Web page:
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                  Soldiers Seeking Help is a Good Thing
  Seeking healthcare services such as visiting a psychiatrist is a good thing, but stigma and beliefs are the chief hurdles. Fear and
confusion sometimes lead to prejudice and stereotyping, even among service providers, for individuals with mental illnesses and behavioral issues. The stigma is one of the key reasons people do not see the mental problem as a legitimate health issue. This discrimination and prejudice result in hopelessness and embarrassment among those struggling to cope, creating a considerable obstacle to diagnosis, and seeking health care. Stigma has
a significant impact on people’s wellbeing, during their treatment, and even when healing from
the mental ailment. Mental health stigma has
been firmly grounded in military culture and is associated with one’s desire to handle behavioral
or mental health problems independently. Military members who demonstrated psychological health concerns are most likely to perceive stigma and foresee adverse outcomes for seeking care, together with career harm(Fox et al., 2018).
Due to recent combat operations in Iraq and Afghanistan, current military workers are likely to have been positioned numerous times at the traumatic sites; thus, they have experienced high-intensity battlefield exposure during these
1SG Brian E. Blackmore
deployments (Arkin, 2010). Repeated exposure to potentially stressful events puts military service members at higher risk of developing psychological conditions, including PTSD, depression, and drug use issues. Studies of military members who have returned from Iraq and Afghanistan have revealed that around 20 to 40 percent of staff met the criteria for a mental health diagnosis (Rayburn et al., 2019). Despite the significant mental health requirements of previously deployed service members, only a tiny percentage of individuals with psychiatric challenges, approximately 13 to 50%, avail mental health services (Reit, 2017).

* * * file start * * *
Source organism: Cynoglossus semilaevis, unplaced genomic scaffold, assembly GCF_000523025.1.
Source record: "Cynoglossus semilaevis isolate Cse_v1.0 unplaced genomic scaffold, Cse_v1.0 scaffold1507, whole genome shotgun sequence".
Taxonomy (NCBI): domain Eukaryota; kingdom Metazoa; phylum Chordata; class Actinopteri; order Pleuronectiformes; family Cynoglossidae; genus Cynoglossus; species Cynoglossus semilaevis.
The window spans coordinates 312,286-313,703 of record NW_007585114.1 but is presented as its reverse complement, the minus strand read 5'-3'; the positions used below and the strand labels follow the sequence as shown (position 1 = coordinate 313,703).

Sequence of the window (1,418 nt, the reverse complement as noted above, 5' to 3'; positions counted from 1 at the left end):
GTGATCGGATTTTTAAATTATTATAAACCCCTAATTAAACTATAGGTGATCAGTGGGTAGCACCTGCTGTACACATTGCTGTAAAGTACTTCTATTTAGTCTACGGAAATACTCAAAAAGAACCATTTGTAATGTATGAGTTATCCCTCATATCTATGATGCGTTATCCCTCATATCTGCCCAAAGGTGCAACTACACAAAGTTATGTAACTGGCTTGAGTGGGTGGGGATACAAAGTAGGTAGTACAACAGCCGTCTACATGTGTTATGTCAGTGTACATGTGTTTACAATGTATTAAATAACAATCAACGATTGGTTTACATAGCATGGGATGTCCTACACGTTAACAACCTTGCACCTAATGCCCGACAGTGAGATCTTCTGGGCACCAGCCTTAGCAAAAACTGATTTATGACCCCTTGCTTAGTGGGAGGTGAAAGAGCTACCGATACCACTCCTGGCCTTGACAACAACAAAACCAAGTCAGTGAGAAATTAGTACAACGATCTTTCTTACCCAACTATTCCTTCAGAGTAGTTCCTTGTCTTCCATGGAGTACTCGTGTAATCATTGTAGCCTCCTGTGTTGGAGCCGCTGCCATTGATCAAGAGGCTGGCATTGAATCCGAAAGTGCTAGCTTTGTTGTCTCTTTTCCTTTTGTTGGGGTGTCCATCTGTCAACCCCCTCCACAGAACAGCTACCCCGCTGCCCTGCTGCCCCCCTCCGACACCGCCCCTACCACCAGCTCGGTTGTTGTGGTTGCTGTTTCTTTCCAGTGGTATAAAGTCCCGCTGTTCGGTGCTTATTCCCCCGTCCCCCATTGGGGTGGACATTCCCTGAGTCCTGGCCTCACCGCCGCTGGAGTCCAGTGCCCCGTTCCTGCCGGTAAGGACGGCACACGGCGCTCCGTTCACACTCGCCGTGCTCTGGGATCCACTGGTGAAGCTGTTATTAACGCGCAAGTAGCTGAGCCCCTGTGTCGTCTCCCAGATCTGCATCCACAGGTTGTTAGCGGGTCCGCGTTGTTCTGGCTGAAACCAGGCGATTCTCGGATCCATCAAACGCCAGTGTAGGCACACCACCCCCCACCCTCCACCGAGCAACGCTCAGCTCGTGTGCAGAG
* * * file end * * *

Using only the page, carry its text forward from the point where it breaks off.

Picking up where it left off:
The lower rates of mental health treatment seeking in military populaces propose that military personnel’s mental healthcare barriers are likely to inhibit service usage. Stigma, label, and humiliation are the most prevalently identified barriers to mental health service usage in military studies and may influence behavioral service use determinants (Schnyder et al., 2017). Two forms of mental
health stigma have been recognized, namely, the public stigma that involves adverse reactions from other individuals toward mental ailment; and self-stigma, which refers to the internalization of public portrayals of mental ailment (Del Rosal et al., 2020).
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